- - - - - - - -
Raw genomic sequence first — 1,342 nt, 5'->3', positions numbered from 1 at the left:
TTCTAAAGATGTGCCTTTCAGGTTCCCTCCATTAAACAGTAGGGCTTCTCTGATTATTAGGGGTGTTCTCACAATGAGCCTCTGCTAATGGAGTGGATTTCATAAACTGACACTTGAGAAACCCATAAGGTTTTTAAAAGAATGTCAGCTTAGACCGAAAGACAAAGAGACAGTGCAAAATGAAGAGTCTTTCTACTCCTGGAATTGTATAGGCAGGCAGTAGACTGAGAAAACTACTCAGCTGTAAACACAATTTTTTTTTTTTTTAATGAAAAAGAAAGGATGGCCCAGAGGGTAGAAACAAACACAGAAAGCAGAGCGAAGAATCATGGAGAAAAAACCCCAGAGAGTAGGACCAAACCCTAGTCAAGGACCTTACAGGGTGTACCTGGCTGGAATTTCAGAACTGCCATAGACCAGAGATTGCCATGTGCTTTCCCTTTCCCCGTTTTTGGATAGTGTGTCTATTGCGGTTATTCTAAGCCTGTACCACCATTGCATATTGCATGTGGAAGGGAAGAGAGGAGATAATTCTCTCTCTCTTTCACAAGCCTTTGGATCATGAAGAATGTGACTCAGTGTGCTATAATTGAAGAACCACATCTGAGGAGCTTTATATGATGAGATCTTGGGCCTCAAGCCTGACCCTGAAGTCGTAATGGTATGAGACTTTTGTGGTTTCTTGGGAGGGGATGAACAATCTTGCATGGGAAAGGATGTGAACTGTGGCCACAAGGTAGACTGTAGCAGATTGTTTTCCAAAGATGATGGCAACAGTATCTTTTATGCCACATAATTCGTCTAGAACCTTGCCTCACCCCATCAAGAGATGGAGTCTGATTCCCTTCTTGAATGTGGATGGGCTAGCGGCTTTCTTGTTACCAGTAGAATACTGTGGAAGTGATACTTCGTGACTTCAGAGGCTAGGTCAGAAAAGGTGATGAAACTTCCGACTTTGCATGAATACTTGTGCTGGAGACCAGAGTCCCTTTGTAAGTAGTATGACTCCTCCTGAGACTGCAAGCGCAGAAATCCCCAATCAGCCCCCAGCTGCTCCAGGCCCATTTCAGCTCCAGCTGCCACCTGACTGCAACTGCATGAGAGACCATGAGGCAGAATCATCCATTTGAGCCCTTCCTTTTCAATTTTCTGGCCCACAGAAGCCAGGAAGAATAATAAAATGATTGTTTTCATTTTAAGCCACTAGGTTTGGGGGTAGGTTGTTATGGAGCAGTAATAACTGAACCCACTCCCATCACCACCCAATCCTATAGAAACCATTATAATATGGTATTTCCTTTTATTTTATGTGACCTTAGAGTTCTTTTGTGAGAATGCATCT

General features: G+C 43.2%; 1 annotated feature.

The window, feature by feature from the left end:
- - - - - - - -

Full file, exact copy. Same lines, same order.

Raw genomic sequence first — 1,342 nt, 5'->3', positions numbered from 1 at the left:
TTCTAAAGATGTGCCTTTCAGGTTCCCTCCATTAAACAGTAGGGCTTCTCTGATTATTAGGGGTGTTCTCACAATGAGCCTCTGCTAATGGAGTGGATTTCATAAACTGACACTTGAGAAACCCATAAGGTTTTTAAAAGAATGTCAGCTTAGACCGAAAGACAAAGAGACAGTGCAAAATGAAGAGTCTTTCTACTCCTGGAATTGTATAGGCAGGCAGTAGACTGAGAAAACTACTCAGCTGTAAACACAATTTTTTTTTTTTTTAATGAAAAAGAAAGGATGGCCCAGAGGGTAGAAACAAACACAGAAAGCAGAGCGAAGAATCATGGAGAAAAAACCCCAGAGAGTAGGACCAAACCCTAGTCAAGGACCTTACAGGGTGTACCTGGCTGGAATTTCAGAACTGCCATAGACCAGAGATTGCCATGTGCTTTCCCTTTCCCCGTTTTTGGATAGTGTGTCTATTGCGGTTATTCTAAGCCTGTACCACCATTGCATATTGCATGTGGAAGGGAAGAGAGGAGATAATTCTCTCTCTCTTTCACAAGCCTTTGGATCATGAAGAATGTGACTCAGTGTGCTATAATTGAAGAACCACATCTGAGGAGCTTTATATGATGAGATCTTGGGCCTCAAGCCTGACCCTGAAGTCGTAATGGTATGAGACTTTTGTGGTTTCTTGGGAGGGGATGAACAATCTTGCATGGGAAAGGATGTGAACTGTGGCCACAAGGTAGACTGTAGCAGATTGTTTTCCAAAGATGATGGCAACAGTATCTTTTATGCCACATAATTCGTCTAGAACCTTGCCTCACCCCATCAAGAGATGGAGTCTGATTCCCTTCTTGAATGTGGATGGGCTAGCGGCTTTCTTGTTACCAGTAGAATACTGTGGAAGTGATACTTCGTGACTTCAGAGGCTAGGTCAGAAAAGGTGATGAAACTTCCGACTTTGCATGAATACTTGTGCTGGAGACCAGAGTCCCTTTGTAAGTAGTATGACTCCTCCTGAGACTGCAAGCGCAGAAATCCCCAATCAGCCCCCAGCTGCTCCAGGCCCATTTCAGCTCCAGCTGCCACCTGACTGCAACTGCATGAGAGACCATGAGGCAGAATCATCCATTTGAGCCCTTCCTTTTCAATTTTCTGGCCCACAGAAGCCAGGAAGAATAATAAAATGATTGTTTTCATTTTAAGCCACTAGGTTTGGGGGTAGGTTGTTATGGAGCAGTAATAACTGAACCCACTCCCATCACCACCCAATCCTATAGAAACCATTATAATATGGTATTTCCTTTTATTTTATGTGACCTTAGAGTTCTTTTGTGAGAATGCATCT

General features: G+C 43.2%; 1 annotated feature.

The window, feature by feature from the left end: